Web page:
Timothy, at almost 13 months, is still in the process of learning to be still. I keep him in the service all through the singing portion of the service. He sits on my lap or on the chair/pew next to me. He doesn't play with toys, either, because he drops them purposely and wants them picked up so he can drop them again. He also does not sit on the floor because he will crawl away. If he's sleepy/fussy, I nurse him. No one at our church objects to me doing so in the service since I am discreet about this. If he is antsy to the point of wiggling and making happy noises, I will stand, holding him, in the back of the auditorium. My younger children and I sit in the back anyway, so I can still supervise the ones who are sitting down.

If things get to the point when I have to take Timothy out because he is too noisy, I take him to the room set aside as a nursery where I let him play a little while. I usually bring John out, too, and have him sit quietly in a chair. Here I will let John work a few simple puzzles or look at Bible story books. But because I still have him be quiet, I can continue to hear the sermon coming through on the speaker.

At home, during dinner time, we go around the table asking the children what they learned. They can choose whether to tell about Sunday school or the morning sermon. This provides interesting and profitable mealtime conversation that even the younger ones get involved in.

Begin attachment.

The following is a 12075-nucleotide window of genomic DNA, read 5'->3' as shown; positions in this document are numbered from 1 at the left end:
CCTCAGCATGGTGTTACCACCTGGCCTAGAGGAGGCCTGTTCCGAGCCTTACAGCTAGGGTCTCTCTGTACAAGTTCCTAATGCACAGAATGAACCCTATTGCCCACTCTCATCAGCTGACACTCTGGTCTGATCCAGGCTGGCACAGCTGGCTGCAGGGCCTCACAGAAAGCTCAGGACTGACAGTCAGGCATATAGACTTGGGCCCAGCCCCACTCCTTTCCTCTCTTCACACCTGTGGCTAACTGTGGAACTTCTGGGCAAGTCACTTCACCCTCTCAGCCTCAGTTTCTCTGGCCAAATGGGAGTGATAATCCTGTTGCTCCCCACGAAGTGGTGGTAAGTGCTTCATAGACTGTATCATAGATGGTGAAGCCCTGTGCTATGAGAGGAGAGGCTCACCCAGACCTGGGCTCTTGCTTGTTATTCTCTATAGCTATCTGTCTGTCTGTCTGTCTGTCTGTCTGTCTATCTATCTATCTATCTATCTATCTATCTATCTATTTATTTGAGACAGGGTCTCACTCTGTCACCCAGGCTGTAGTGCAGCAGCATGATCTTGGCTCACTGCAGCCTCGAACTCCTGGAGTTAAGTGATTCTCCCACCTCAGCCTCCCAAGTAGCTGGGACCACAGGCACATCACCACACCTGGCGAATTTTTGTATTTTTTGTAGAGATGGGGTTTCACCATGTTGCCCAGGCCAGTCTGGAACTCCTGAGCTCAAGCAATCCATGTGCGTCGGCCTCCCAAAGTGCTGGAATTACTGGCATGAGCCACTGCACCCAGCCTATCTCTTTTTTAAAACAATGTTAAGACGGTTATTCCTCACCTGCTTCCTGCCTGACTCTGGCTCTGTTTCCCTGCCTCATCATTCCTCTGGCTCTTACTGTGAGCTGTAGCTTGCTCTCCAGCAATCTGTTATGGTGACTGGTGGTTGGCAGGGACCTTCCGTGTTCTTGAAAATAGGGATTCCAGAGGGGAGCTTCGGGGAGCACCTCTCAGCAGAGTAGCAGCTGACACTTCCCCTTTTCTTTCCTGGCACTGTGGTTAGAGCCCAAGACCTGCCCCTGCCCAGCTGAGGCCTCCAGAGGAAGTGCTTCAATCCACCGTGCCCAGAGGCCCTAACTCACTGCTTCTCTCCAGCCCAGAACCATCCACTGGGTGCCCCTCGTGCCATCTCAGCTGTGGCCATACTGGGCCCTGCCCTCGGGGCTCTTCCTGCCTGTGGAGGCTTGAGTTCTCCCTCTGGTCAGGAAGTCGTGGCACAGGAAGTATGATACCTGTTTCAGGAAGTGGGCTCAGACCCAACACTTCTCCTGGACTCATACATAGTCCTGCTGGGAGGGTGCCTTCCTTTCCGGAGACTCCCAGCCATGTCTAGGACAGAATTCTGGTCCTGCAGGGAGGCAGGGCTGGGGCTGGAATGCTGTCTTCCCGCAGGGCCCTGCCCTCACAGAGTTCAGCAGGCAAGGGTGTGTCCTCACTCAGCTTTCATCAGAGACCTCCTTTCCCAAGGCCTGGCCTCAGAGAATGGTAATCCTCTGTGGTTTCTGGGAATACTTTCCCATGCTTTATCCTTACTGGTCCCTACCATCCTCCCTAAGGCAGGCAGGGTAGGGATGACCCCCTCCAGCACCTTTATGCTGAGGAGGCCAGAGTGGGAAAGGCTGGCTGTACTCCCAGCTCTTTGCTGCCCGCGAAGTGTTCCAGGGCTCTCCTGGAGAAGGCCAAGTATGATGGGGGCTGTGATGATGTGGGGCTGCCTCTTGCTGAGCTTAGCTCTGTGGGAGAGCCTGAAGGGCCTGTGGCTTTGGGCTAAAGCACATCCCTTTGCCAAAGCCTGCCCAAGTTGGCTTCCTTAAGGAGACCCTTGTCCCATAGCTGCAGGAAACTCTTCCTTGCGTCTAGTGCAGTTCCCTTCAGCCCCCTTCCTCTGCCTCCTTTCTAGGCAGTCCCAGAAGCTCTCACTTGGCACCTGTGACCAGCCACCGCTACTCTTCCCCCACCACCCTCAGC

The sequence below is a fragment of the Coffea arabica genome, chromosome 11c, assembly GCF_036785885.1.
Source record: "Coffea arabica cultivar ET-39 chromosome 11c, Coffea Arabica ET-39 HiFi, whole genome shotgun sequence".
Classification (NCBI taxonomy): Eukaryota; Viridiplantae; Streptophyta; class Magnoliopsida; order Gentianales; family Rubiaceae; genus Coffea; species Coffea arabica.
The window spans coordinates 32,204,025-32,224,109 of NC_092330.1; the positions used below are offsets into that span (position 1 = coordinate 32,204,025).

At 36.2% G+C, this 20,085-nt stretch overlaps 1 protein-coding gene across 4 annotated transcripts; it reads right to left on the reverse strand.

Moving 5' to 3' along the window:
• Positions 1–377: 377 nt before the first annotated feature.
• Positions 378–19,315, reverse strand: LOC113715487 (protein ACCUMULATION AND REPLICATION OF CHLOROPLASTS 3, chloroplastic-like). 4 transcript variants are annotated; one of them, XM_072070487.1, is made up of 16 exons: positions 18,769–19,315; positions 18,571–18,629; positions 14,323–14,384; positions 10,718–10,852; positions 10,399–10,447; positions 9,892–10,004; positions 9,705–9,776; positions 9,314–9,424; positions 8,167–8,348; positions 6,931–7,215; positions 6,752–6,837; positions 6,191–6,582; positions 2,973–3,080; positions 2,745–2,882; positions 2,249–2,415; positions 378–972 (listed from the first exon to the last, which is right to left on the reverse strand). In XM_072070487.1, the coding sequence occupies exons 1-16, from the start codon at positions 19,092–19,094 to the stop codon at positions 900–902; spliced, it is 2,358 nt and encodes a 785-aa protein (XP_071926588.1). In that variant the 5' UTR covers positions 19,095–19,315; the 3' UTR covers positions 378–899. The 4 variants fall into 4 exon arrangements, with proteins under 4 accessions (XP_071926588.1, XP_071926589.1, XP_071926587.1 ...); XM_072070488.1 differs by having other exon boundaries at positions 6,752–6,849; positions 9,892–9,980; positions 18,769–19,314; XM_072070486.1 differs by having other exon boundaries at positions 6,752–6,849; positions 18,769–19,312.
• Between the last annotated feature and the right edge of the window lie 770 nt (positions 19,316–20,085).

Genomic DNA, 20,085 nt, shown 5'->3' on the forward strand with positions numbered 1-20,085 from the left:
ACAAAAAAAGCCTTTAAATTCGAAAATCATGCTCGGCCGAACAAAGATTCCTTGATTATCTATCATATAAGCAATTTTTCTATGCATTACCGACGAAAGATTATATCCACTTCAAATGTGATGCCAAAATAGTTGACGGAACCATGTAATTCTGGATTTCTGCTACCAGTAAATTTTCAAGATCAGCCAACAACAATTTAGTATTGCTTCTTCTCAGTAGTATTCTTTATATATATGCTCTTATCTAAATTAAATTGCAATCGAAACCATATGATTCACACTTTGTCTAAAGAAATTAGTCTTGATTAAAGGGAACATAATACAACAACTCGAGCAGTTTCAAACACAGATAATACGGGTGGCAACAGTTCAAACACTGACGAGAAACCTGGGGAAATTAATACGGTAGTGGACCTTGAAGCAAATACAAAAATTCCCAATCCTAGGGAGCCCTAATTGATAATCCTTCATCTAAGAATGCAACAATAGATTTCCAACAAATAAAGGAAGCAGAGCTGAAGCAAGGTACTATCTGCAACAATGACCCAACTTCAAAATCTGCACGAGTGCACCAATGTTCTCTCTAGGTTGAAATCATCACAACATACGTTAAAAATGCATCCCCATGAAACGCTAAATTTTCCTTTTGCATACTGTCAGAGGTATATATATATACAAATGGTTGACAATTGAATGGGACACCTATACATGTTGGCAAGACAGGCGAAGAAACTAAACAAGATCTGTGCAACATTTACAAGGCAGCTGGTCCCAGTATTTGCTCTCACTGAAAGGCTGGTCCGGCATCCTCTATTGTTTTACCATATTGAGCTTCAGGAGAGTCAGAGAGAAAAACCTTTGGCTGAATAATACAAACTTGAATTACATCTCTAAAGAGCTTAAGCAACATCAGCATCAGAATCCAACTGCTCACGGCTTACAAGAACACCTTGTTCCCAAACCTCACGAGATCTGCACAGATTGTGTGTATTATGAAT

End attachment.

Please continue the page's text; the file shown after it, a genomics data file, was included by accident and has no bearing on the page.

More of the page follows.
It helps when the pastor finds ways to include the children in his sermon. Every now and then, Tom will say that such-and-such is like what so-and-so learned in Sunday school recently. He will call the child's name and remind them of what they learned previously and how that relates to what he is preaching about now. And he knows a lot about what all the classes are learning because he requires the children to say something about their lessons before they can choose a hymn on Sunday nights. And my younger children enjoy being used as sermon illustrations. (My older children are not quite so enthusiastic about this!)

This has turned into a longer post than I anticipated, but I hope it helps someone.